Flibanserin: The Saga Continues

PillDollarPharmaceutical companies have been working for years in order to secure FDA-approval for Flibanserin, a drug intended to treat female desire disorders. Recently, there have been a number of new developments in the Flibanserin saga, involving drug companies, the FDA, feminist activists, and the media, which I analyze in this post. Here’s a quick preview of my judgment on each of these actors: pharmaceutical companies = profit driven (what else?); FDA = differential treatment of drugs for men vs. drugs for women; feminist activists = doing some good, but efforts have limitations; media = totally dropping the ball.

Background on the Flibanserin

Flibanserin is a drug that increases levels of the neurotransmitters dopamine and noradrenaline and lowers levels of the neurotransmitter serotonin. It was originally developed and tested as a treatment for depression by the German pharmaceutical company Boehringer Ingelheim, but it was not found to be effective in treating depression.


Credit: Wikimedia Commons

In 2010, Boehringer Ingelheim applied to the FDA for approval for Flibanserin as a treatment for Hypoactive Sexual Desire Disorder (HSDD) in women. HSDD is defined by the American Psychiatric Association in the DSM-IV as “persistently or recurrently deficient or absent sexual fantasies and desire for sexual activity” which must cause “marked distress or interpersonal difficulty” [1]. In clinical trials, women diagnosed with HSDD who took Flibanserin reported an increase of around 2.5 “sexually satisfying events” per month, while women diagnosed with HSDD who took a placebo reported an increase of around 1.5 “sexually satisfying events” per month. The FDA panel that reviewed Boehringer Ingelheim’s application recommended against approving Flibanserin, citing modest benefits and long-term safety concerns (the transcript of the hearing is available online).

After the FDA panel’s decision, Boehringer Ingelheim stopped testing the drug, and the drug was acquired by the company Sprout Pharmaceuticals. From their website, it looks like Flibanserin is their only product. Interestingly, the company’s CEO, Robert Whitehead, uses a caricature of himself dressed as a superhero for his picture on the website – is he rescuing women from HSDD?

In June of 2013, Sprout reapplied to the FDA for approval for Flibanserin, submitting data from 14 new clinical studies with an additional 3000 new patients. In the fall of 2013, the FDA responded with a letter, again declining to approve Flibanserin. Sprout appealed this decision, and this week, the FDA responded, asking Sprout to complete three small additional trials.

Feminist Responses to Flibanserin: At Least Now We Have Multiple Players on the Scene

Now called “The New View Campaign,” a group of feminist activists, led by feminist sex therapist Leonore Tiefer, has been organizing against the medicalization of female sexual dissatisfaction since the late 1990s. Members of The New View Campaign testified against approval of Flibanserin at the FDA hearing that took place in 2010.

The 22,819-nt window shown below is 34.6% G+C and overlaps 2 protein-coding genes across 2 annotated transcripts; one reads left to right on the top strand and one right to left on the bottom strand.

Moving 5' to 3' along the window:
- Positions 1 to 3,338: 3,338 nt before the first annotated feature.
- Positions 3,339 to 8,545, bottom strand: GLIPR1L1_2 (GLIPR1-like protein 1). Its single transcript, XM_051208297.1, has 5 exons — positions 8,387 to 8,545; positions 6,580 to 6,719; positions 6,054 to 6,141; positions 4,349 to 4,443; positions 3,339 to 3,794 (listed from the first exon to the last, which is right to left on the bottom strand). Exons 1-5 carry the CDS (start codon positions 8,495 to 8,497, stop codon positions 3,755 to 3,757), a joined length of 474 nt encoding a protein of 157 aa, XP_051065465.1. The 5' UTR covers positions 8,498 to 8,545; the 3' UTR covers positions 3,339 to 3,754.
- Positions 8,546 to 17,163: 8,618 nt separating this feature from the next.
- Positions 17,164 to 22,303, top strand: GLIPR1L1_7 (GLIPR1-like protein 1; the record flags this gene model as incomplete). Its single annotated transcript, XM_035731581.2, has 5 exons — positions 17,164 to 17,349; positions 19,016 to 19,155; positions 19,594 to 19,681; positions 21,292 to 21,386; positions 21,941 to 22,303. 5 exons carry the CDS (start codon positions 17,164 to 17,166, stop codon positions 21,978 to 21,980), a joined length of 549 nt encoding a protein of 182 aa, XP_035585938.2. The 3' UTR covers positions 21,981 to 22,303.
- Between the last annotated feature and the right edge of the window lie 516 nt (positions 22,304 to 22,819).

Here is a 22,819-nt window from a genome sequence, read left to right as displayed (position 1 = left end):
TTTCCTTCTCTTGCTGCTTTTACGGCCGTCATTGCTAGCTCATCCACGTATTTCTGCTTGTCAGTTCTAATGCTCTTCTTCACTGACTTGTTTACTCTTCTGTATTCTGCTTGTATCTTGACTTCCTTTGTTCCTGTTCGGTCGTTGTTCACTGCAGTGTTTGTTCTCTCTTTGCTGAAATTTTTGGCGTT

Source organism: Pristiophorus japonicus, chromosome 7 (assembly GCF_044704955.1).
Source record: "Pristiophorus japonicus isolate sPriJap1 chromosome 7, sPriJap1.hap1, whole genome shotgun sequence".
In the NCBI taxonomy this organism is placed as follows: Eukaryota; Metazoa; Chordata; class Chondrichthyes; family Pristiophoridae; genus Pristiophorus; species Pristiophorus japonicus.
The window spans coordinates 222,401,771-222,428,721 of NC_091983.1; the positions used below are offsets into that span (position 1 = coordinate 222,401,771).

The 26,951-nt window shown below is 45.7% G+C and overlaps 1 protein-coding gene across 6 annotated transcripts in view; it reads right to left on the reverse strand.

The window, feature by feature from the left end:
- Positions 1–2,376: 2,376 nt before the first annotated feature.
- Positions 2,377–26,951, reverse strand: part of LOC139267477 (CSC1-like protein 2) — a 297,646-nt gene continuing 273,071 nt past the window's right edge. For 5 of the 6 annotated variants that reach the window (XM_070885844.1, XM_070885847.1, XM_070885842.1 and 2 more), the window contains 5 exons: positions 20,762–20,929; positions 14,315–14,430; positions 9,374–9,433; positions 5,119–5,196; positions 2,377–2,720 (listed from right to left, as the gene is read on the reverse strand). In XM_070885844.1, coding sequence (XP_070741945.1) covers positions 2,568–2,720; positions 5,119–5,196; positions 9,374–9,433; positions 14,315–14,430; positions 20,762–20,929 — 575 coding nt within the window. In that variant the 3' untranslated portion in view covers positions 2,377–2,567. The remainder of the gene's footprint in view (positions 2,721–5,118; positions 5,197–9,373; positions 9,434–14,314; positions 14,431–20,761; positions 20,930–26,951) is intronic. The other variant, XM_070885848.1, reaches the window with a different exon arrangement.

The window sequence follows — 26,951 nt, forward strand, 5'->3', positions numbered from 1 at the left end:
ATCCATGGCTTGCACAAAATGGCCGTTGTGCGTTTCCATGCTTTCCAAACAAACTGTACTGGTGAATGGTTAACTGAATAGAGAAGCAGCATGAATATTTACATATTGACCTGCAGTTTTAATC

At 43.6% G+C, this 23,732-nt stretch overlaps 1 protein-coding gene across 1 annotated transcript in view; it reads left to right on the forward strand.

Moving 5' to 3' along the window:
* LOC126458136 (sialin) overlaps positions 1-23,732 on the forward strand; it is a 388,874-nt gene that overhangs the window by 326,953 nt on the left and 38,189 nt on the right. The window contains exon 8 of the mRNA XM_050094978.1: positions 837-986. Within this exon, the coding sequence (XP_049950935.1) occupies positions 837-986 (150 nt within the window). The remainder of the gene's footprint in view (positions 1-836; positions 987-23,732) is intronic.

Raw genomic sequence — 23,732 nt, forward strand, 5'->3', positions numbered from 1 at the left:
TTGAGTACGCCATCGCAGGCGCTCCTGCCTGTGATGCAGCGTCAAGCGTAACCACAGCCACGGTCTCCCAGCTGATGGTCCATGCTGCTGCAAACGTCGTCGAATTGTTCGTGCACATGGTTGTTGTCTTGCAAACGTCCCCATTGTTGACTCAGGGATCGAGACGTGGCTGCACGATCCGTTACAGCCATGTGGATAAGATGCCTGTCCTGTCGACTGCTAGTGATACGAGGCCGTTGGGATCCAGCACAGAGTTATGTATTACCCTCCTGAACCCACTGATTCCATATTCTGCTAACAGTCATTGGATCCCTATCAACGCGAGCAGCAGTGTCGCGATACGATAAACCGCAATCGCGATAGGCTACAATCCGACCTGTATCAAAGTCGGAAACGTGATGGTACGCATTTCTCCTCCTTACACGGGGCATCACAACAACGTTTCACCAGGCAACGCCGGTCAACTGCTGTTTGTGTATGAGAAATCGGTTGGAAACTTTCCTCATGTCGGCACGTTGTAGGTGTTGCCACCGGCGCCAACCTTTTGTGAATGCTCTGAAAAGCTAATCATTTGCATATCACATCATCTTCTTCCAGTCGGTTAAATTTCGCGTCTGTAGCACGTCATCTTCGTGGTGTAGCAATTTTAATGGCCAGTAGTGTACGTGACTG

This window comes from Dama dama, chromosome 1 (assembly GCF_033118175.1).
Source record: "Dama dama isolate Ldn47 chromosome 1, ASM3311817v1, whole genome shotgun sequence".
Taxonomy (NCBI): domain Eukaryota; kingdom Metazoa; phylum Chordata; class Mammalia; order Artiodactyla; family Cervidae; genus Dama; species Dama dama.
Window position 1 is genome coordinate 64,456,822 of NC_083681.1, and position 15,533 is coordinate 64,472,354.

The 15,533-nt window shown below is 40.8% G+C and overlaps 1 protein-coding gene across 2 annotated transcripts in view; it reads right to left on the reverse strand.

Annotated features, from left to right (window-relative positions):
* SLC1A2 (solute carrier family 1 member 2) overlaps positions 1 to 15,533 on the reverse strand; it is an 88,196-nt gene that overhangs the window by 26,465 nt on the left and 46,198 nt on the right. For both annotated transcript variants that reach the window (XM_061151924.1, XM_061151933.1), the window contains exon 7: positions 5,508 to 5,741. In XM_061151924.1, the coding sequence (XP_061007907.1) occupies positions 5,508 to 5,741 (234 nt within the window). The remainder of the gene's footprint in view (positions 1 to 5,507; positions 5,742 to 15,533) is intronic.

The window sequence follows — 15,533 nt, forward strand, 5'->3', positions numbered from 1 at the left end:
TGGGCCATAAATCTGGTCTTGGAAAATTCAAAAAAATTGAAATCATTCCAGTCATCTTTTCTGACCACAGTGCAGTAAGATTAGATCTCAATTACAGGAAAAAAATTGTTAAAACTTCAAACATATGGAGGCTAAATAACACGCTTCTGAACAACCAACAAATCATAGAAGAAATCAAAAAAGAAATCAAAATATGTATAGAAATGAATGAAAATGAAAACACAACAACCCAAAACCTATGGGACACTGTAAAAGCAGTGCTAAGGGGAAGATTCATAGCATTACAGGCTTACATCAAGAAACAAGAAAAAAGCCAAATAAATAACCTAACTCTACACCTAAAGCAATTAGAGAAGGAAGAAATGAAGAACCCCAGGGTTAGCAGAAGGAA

The New View Campaign has made a number of important critiques of pharmaceutical approaches to treating female sexual dissatisfaction. Most importantly, the group has critiqued the fact that pharmaceutical approaches focus solely on individual biological solutions, while ignoring the social, psychological, political, and relational aspects of female sexual dissatisfaction. In addition, the New View Campaign has argued that because pharmaceutical companies are motivated solely by profit, they do not necessarily act in the best interests of women.

However, the New View Campaign’s approach is itself limited in a few ways. Specifically, the Campaign has not appreciated the possibility that individuals and communities can appropriate drug treatments for their own uses – it is possible that some women could use these drug treatments to facilitate a variety of queer sexual pleasures. In addition, the (probably unintentional) effect of feminist activism around FSD has been to single out female sexuality as an area in special need of protection – drug treatments for female sexual dissatisfaction seem to receive more scrutiny from the FDA and the media than treatments for male sexual dissatisfaction.

Viagra pills

Some feminists have argued that because Viagra was approved for men, Flibanserin should be approved for women
Credit: Wikimedia Commons

For a long time, as I far as I knew anyway, the New View Campaign was pretty much the only feminist voice making itself heard on this issue. This seems to have changed recently. According to Reuters, in January a group of Democratic members of Congress – Debbie Wasserman Schultz, Chellie Pingree, Nita Lowey and Louise Slaughter – wrote to the FDA to encourage them to use the same standard to evaluate drugs for female sexual disorders as they use to evaluate drugs for male sexual disorders. Also in January, a number of women’s groups, consumer groups, and medical groups met with the FDA to protest their rejection of Sprout’s application. Among the groups were explicitly feminist groups, such as the National Organization for Women (NOW), but also groups long involved in promoting pharmaceutical treatments for female sexual disorders, such as the International Society for the Study of Women’s Sexual Health (ISSWSH). After their meeting, the groups sent a follow-up letter to the FDA, which can be read here. And after the FDA’s decision this week, the National Consumers League and NOW published a press release urging the FDA to approve Flibanserin. The press release lists twelve groups “supporting treatment for women’s sexual disorder.” The list includes the eight groups that originally met with the FDA along with four additional groups, including the Black Women’s Health Imperative, a group that grew out of the feminist women’s health movement, which has historically been critical of medicine.